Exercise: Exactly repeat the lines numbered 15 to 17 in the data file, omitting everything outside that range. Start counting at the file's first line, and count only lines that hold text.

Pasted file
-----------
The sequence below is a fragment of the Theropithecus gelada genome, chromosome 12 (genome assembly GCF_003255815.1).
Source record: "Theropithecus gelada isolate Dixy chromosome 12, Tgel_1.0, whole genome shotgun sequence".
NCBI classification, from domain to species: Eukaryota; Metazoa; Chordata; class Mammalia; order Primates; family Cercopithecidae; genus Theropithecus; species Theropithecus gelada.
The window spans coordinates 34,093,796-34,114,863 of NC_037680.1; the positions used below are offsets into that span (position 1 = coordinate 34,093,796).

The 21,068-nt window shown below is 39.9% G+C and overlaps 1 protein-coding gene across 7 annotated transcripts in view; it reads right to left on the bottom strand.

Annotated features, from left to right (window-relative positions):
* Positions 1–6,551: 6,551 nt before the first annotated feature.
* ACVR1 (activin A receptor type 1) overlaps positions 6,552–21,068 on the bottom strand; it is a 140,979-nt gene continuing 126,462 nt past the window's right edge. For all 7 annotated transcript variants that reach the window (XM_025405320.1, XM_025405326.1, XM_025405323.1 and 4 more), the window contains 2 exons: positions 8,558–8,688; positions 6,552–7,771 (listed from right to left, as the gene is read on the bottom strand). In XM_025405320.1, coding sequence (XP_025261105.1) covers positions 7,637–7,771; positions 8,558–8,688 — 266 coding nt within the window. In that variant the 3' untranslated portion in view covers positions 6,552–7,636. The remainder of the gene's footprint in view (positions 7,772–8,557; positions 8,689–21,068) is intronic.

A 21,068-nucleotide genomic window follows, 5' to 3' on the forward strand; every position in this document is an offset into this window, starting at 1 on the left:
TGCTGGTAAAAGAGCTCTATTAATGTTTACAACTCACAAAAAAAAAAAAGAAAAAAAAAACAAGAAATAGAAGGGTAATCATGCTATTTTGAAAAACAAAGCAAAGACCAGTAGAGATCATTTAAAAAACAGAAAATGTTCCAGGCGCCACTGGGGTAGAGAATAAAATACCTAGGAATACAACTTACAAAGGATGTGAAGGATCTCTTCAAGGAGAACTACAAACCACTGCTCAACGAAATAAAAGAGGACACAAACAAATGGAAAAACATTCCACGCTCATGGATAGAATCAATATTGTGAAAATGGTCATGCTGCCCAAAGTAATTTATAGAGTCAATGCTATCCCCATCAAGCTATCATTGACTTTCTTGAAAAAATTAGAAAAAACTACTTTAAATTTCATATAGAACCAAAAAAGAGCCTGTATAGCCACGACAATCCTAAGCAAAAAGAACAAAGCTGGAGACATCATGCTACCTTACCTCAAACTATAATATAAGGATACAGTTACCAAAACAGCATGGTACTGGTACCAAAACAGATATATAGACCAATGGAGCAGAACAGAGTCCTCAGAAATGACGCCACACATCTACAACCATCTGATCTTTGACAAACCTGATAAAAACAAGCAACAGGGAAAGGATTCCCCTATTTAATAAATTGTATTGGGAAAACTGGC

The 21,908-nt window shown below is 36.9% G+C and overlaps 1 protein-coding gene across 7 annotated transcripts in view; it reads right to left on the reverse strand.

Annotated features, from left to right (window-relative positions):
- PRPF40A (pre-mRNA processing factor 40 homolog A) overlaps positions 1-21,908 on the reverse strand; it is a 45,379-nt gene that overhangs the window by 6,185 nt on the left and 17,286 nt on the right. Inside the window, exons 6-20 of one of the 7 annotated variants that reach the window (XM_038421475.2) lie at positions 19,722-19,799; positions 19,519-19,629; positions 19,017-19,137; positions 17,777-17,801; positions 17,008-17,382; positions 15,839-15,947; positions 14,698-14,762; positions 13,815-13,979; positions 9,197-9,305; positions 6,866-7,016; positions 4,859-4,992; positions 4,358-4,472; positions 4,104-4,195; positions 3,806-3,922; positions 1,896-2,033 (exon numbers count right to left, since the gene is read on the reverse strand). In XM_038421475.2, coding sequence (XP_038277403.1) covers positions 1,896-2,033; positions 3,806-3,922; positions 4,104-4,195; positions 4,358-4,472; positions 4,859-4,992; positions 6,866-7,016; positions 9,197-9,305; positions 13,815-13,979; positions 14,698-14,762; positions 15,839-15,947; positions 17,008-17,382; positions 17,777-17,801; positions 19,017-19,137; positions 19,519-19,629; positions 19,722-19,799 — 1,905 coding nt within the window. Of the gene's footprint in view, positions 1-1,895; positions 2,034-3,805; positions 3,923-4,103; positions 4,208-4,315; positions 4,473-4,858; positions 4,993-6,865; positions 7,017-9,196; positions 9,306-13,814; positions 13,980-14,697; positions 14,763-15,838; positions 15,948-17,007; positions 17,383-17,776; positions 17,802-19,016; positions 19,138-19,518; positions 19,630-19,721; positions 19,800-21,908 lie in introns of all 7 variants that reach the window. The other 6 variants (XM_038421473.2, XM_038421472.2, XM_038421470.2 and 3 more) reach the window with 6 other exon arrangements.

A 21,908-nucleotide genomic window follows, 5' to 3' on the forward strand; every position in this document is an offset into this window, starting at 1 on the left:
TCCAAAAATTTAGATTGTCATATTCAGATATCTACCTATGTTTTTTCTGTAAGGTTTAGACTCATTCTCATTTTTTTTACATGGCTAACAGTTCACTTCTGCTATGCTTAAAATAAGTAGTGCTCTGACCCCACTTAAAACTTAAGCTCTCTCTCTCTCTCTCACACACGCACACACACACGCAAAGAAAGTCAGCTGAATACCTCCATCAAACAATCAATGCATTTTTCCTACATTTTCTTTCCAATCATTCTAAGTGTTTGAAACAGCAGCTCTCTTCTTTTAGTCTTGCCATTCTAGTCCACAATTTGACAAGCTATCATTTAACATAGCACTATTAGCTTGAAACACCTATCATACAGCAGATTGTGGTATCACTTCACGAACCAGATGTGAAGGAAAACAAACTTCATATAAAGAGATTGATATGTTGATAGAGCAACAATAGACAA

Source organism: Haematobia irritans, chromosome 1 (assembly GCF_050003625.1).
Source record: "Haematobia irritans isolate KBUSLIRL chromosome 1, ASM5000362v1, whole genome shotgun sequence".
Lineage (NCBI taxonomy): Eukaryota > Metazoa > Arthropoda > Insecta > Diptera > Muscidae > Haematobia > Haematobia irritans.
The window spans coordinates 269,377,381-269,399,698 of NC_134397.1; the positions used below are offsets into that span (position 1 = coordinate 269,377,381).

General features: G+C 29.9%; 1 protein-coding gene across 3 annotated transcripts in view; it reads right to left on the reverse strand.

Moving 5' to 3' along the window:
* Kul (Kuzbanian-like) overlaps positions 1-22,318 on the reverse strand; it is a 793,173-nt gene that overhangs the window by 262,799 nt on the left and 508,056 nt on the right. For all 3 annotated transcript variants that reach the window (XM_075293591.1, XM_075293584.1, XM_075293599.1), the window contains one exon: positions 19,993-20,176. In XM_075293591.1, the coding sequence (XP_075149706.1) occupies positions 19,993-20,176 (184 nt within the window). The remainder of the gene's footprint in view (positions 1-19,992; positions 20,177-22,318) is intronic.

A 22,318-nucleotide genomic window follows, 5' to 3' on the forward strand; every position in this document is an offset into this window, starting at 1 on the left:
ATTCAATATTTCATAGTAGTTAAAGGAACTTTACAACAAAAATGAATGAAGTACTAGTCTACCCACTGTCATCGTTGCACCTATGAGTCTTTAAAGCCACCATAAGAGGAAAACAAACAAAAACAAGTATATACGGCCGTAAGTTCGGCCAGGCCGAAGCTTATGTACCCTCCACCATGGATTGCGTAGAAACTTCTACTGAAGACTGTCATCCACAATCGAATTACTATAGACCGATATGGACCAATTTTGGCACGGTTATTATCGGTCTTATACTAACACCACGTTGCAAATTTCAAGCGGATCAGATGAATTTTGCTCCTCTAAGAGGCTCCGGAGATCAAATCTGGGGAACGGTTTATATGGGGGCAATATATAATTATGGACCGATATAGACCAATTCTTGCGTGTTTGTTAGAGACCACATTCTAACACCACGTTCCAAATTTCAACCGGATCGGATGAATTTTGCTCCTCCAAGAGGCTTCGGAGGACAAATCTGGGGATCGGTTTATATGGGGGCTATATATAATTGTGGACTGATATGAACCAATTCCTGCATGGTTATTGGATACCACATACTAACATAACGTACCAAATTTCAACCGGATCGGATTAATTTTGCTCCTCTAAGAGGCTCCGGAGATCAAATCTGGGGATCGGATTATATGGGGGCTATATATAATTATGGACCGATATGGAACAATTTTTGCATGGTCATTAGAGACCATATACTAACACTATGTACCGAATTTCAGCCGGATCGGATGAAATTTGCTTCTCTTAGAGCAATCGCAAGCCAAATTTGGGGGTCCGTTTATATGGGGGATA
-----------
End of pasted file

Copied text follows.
TCCAAAAATTTAGATTGTCATATTCAGATATCTACCTATGTTTTTTCTGTAAGGTTTAGACTCATTCTCATTTTTTTTACATGGCTAACAGTTCACTTCTGCTATGCTTAAAATAAGTAGTGCTCTGACCCCACTTAAAACTTAAGCTCTCTCTCTCTCTCTCACACACGCACACACACACGCAAAGAAAGTCAGCTGAATACCTCCATCAAACAATCAATGCATTTTTCCTACATTTTCTTTCCAATCATTCTAAGTGTTTGAAACAGCAGCTCTCTTCTTTTAGTCTTGCCATTCTAGTCCACAATTTGACAAGCTATCATTTAACATAGCACTATTAGCTTGAAACACCTATCATACAGCAGATTGTGGTATCACTTCACGAACCAGATGTGAAGGAAAACAAACTTCATATAAAGAGATTGATATGTTGATAGAGCAACAATAGACAA

Source organism: Haematobia irritans, chromosome 1 (assembly GCF_050003625.1).
Source record: "Haematobia irritans isolate KBUSLIRL chromosome 1, ASM5000362v1, whole genome shotgun sequence".